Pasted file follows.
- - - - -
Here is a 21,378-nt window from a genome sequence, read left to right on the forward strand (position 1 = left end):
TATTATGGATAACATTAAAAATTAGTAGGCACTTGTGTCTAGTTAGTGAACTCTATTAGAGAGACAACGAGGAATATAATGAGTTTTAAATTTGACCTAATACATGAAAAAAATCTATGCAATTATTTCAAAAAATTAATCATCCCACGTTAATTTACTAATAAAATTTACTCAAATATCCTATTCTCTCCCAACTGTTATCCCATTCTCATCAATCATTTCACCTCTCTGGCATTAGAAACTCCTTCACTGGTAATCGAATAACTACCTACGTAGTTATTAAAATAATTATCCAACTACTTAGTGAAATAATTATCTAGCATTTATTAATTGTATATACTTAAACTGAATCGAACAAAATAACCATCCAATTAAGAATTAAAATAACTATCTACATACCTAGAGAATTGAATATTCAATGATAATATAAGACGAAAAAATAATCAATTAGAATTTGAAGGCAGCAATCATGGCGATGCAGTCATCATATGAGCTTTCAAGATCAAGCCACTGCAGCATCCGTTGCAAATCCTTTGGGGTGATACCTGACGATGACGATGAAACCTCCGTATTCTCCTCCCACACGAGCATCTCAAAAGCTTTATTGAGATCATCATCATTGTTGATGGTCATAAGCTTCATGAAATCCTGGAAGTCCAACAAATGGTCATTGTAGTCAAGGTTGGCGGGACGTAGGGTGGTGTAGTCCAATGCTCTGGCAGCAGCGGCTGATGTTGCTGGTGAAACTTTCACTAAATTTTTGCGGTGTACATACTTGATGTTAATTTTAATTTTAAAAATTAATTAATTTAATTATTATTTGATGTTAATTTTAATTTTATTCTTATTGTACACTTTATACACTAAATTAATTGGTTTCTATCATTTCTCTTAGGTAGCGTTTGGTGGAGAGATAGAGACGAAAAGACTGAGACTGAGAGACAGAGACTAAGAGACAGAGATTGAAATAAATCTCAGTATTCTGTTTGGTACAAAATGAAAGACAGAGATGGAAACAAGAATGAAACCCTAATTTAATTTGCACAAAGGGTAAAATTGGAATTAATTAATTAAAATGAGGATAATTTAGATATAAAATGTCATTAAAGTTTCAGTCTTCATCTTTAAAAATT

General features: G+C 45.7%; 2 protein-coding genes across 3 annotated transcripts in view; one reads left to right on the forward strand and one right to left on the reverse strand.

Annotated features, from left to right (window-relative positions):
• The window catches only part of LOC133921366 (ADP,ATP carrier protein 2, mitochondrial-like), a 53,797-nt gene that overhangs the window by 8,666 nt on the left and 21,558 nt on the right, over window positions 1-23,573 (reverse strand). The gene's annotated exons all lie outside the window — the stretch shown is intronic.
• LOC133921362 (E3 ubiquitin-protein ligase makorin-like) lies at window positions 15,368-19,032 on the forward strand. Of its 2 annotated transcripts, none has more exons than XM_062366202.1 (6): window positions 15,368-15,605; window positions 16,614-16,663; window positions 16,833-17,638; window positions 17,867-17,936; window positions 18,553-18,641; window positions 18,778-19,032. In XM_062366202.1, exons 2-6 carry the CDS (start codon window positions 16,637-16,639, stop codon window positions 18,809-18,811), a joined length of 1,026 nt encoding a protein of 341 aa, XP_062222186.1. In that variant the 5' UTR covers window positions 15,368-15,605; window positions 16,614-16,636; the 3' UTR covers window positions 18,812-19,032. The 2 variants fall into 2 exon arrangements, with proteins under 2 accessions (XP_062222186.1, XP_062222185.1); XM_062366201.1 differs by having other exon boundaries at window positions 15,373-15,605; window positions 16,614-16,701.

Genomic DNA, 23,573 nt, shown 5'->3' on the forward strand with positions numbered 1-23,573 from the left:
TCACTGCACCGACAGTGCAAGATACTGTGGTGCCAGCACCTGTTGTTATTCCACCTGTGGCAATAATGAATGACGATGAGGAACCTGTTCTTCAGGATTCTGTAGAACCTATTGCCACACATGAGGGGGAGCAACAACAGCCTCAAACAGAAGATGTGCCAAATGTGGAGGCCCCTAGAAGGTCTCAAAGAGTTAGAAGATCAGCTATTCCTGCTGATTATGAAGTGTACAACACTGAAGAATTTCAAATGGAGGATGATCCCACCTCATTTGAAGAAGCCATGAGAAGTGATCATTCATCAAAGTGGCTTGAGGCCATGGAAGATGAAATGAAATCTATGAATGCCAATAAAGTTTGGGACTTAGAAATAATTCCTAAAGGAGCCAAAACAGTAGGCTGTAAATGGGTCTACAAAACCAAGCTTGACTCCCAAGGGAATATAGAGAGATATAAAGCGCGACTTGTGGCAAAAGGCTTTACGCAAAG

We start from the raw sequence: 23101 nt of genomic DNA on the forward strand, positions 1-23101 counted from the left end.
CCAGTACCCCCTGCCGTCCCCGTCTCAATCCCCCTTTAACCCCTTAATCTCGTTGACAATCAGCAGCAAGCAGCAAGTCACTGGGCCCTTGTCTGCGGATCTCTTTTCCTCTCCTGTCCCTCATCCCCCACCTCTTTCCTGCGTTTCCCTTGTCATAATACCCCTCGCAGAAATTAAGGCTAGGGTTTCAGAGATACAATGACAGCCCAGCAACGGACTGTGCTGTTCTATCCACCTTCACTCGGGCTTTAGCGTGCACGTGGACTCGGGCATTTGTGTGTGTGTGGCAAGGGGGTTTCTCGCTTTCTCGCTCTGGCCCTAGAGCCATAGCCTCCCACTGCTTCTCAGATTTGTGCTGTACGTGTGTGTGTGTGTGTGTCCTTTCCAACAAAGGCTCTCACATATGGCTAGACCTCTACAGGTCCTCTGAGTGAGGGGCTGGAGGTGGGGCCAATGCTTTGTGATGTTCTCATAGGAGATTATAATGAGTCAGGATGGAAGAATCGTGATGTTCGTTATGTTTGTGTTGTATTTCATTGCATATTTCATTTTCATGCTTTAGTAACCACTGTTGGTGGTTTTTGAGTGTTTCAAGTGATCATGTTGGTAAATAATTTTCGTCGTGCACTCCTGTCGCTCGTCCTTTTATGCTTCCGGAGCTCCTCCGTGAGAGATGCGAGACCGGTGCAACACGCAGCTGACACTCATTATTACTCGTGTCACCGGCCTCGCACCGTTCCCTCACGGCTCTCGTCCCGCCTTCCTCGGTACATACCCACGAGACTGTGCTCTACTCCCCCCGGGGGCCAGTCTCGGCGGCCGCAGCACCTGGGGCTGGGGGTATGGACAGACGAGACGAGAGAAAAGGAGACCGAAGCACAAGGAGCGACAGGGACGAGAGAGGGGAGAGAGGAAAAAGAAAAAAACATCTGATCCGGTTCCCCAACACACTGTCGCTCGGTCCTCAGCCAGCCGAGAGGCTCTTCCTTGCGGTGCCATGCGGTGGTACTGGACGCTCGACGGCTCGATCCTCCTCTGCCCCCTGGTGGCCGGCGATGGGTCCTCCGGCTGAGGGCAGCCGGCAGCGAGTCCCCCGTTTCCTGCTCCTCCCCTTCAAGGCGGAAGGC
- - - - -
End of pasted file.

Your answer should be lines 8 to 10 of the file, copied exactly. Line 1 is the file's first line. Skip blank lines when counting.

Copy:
TCACTGCACCGACAGTGCAAGATACTGTGGTGCCAGCACCTGTTGTTATTCCACCTGTGGCAATAATGAATGACGATGAGGAACCTGTTCTTCAGGATTCTGTAGAACCTATTGCCACACATGAGGGGGAGCAACAACAGCCTCAAACAGAAGATGTGCCAAATGTGGAGGCCCCTAGAAGGTCTCAAAGAGTTAGAAGATCAGCTATTCCTGCTGATTATGAAGTGTACAACACTGAAGAATTTCAAATGGAGGATGATCCCACCTCATTTGAAGAAGCCATGAGAAGTGATCATTCATCAAAGTGGCTTGAGGCCATGGAAGATGAAATGAAATCTATGAATGCCAATAAAGTTTGGGACTTAGAAATAATTCCTAAAGGAGCCAAAACAGTAGGCTGTAAATGGGTCTACAAAACCAAGCTTGACTCCCAAGGGAATATAGAGAGATATAAAGCGCGACTTGTGGCAAAAGGCTTTACGCAAAG

We start from the raw sequence: 23101 nt of genomic DNA on the forward strand, positions 1-23101 counted from the left end.
CCAGTACCCCCTGCCGTCCCCGTCTCAATCCCCCTTTAACCCCTTAATCTCGTTGACAATCAGCAGCAAGCAGCAAGTCACTGGGCCCTTGTCTGCGGATCTCTTTTCCTCTCCTGTCCCTCATCCCCCACCTCTTTCCTGCGTTTCCCTTGTCATAATACCCCTCGCAGAAATTAAGGCTAGGGTTTCAGAGATACAATGACAGCCCAGCAACGGACTGTGCTGTTCTATCCACCTTCACTCGGGCTTTAGCGTGCACGTGGACTCGGGCATTTGTGTGTGTGTGGCAAGGGGGTTTCTCGCTTTCTCGCTCTGGCCCTAGAGCCATAGCCTCCCACTGCTTCTCAGATTTGTGCTGTACGTGTGTGTGTGTGTGTGTCCTTTCCAACAAAGGCTCTCACATATGGCTAGACCTCTACAGGTCCTCTGAGTGAGGGGCTGGAGGTGGGGCCAATGCTTTGTGATGTTCTCATAGGAGATTATAATGAGTCAGGATGGAAGAATCGTGATGTTCGTTATGTTTGTGTTGTATTTCATTGCATATTTCATTTTCATGCTTTAGTAACCACTGTTGGTGGTTTTTGAGTGTTTCAAGTGATCATGTTGGTAAATAATTTTCGTCGTGCACTCCTGTCGCTCGTCCTTTTATGCTTCCGGAGCTCCTCCGTGAGAGATGCGAGACCGGTGCAACACGCAGCTGACACTCATTATTACTCGTGTCACCGGCCTCGCACCGTTCCCTCACGGCTCTCGTCCCGCCTTCCTCGGTACATACCCACGAGACTGTGCTCTACTCCCCCCGGGGGCCAGTCTCGGCGGCCGCAGCACCTGGGGCTGGGGGTATGGACAGACGAGACGAGAGAAAAGGAGACCGAAGCACAAGGAGCGACAGGGACGAGAGAGGGGAGAGAGGAAAAAGAAAAAAACATCTGATCCGGTTCCCCAACACACTGTCGCTCGGTCCTCAGCCAGCCGAGAGGCTCTTCCTTGCGGTGCCATGCGGTGGTACTGGACGCTCGACGGCTCGATCCTCCTCTGCCCCCTGGTGGCCGGCGATGGGTCCTCCGGCTGAGGGCAGCCGGCAGCGAGTCCCCCGTTTCCTGCTCCTCCCCTTCAAGGCGGAAGGC